• Officials want to transform courthouse terrace into bird refuge

    By: Kathryn Burcham


    CHARLOTTE, N.C. - A plan to turn the top of the Mecklenburg County courthouse into a private wildlife refuge is raising eyebrows among county officials and residents.
    Sources told Channel 9 the trial court administrator held a private meeting Monday with the judges and judicial staff to unveil the project, which is estimated to cost $28,000.
    Officials said the project would transform an existing 600-square-foot terrace near the judges' offices on the ninth floor into a green space and certified wildlife refuge for birds.
    Trial Court Administrator Todd Nuccio confirmed that at least some of the funds would come from various line items in the county's Criminal Justice Services Department, but added additional funding could be secured from the North Carolina Wildlife Federation and various non-profit groups.
    Nuccio said he was unsure if Mecklenburg County would qualify for any tax breaks as a result of the project.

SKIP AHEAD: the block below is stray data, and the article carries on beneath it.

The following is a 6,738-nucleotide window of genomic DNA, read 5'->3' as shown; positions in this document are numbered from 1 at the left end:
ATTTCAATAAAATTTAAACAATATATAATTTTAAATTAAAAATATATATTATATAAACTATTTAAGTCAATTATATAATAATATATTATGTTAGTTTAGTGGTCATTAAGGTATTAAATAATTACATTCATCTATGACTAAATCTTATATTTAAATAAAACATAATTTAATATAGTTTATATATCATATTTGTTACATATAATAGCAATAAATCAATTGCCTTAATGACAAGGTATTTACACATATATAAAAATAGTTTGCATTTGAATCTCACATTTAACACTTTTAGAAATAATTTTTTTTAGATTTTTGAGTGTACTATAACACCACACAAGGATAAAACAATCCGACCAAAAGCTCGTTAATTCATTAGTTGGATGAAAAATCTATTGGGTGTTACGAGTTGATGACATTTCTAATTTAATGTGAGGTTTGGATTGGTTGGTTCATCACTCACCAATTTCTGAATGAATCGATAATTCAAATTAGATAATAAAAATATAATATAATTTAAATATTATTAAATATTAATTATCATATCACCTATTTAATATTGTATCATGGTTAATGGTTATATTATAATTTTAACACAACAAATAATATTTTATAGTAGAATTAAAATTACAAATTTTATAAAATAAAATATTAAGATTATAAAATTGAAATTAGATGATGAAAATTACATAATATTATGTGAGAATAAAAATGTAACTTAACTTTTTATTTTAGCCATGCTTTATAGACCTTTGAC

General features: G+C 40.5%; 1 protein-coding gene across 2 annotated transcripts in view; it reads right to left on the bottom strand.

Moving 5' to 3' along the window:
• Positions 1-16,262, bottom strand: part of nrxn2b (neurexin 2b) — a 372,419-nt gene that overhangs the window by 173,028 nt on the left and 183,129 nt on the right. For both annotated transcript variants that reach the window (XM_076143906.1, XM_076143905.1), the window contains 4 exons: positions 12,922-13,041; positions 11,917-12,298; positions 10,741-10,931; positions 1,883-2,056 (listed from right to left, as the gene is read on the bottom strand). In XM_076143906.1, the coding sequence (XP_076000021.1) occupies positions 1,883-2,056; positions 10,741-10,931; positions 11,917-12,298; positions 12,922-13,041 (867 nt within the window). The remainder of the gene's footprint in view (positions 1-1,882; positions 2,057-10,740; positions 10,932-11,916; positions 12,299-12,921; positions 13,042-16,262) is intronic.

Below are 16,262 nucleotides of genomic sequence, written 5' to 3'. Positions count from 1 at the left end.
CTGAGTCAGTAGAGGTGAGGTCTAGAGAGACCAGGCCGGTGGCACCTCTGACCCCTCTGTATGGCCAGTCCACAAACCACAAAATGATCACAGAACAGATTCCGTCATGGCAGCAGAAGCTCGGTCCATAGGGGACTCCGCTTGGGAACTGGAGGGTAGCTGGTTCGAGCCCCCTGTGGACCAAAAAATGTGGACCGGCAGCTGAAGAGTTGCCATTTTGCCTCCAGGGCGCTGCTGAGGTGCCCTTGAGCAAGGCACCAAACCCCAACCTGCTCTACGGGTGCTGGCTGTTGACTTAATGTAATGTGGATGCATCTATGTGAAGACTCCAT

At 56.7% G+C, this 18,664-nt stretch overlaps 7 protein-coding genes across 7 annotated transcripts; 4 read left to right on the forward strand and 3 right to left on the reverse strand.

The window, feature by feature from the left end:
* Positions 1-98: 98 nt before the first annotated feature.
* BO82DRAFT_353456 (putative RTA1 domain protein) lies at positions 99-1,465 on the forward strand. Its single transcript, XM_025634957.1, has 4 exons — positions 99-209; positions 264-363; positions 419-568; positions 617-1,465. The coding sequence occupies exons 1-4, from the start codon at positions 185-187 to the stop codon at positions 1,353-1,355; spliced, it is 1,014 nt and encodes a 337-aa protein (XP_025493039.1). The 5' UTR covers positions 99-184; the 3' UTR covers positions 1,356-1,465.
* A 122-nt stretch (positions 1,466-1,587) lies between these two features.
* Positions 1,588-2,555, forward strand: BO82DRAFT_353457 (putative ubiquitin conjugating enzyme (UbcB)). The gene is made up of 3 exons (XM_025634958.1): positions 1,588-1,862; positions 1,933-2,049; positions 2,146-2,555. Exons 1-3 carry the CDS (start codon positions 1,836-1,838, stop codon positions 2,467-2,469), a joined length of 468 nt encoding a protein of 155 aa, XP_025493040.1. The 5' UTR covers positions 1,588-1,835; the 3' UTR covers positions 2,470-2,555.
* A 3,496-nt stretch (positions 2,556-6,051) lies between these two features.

Channel 9 reached out to multiple county commissioners about the plan and Pat Cotham said that it had never been discussed publicly that she is aware of.
    "This was news to me. I do think green space and having birds and wildlife is always a positive thing, but it would be great if we could have more people enjoy it," Cotham said.
    While the terrace area is not open to the public and reserved almost exclusively for the judges' use, Nuccio told Channel 9 they do occasionally have tours through the area for participants in the Juvenile Courts Services and that those have a positive impact on area youth.
    Taxpayers like Mercedes Hardaway questioned if there were other uses for the funds, which will expire at the end of the fiscal year on July 1.
    "I think it should be spent for everybody, instead of just the judges," Hardaway said.
    Cotham also told Eyewitness News she had questions about the project and other potential budget priorities that could positively impact more people like fixing poor acoustics in Superior Court courtrooms.
    "To me, it's very important that we fix that, so that room can be better so that justice can be served and everyone can hear all the time," Cotham said.
    Nuccio said the next step will be to gauge support amongst the judges and staff.

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